More Than A Dozen Early Morning Explosions Kill At Least 21 In Baghdad

For those of us who lived through the Viet Nam era, Iraq is starting to resemble a certain quagmire: BAGHDAD —A wave of bombings hit the Iraqi capital Sunday, killing at least 21 people in a spate of violence that rocked nearly every corner

For those of us who lived through the Viet Nam era, Iraq is starting to resemble a certain quagmire:

BAGHDAD —A wave of bombings hit the Iraqi capital Sunday, killing at least 21 people in a spate of violence that rocked nearly every corner of Baghdad and renewed questions about whether the country’s security forces can repel future internal threats.

In a 90-minute period starting shortly after sunrise, more than a dozen explosions ripped through the city, unnerving ordinary Iraqis as well as officials from the United States and Iraq who had been heralding the overall decline in violence here in recent months.

With the 46,000 U.S. troops still in Iraq preparing to withdraw by the end of the year, the sheer number of attacks Sunday raised further concerns about what awaits Baghdad.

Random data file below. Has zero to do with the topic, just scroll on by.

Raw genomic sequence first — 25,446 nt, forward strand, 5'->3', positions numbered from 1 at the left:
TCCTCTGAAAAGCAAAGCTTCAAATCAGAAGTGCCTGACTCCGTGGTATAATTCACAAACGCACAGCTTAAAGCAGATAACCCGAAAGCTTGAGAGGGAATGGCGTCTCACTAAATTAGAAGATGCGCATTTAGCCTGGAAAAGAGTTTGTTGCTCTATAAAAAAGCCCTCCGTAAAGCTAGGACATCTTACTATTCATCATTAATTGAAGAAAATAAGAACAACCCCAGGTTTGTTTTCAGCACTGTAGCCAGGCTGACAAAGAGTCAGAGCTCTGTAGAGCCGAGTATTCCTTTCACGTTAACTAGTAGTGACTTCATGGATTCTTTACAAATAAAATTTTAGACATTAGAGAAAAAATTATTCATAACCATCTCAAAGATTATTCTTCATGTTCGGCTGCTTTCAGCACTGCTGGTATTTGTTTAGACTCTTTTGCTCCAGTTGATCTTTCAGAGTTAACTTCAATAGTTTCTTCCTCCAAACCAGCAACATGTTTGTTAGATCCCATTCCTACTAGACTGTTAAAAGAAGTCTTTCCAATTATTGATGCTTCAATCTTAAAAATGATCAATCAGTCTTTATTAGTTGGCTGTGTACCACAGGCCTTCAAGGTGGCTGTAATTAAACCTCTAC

Gen. Jeffrey S. Buchanan, chief spokesman for the U.S. military in Iraq, said the violence “serves as a solemn reminder that there remains a determined and dangerous enemy.”

Neither Buchanan nor Iraqi security officials would speculate about who may have been behind Sunday’s attacks. But several Baghdad officials said they fear the city is facing dual threats in the months leading up to the scheduled Dec. 31 withdrawal of U.S. forces.

Mohammeed Alrubaye, a member of the Baghdad Provincial Council, said he fears that the violence is being fueled simultaneously by groups such as al-Qaeda and by other interests hoping to destabilize the Iraqi government to force a continued U.S. presence. “It’s kind of a two-shot situation,” he said.

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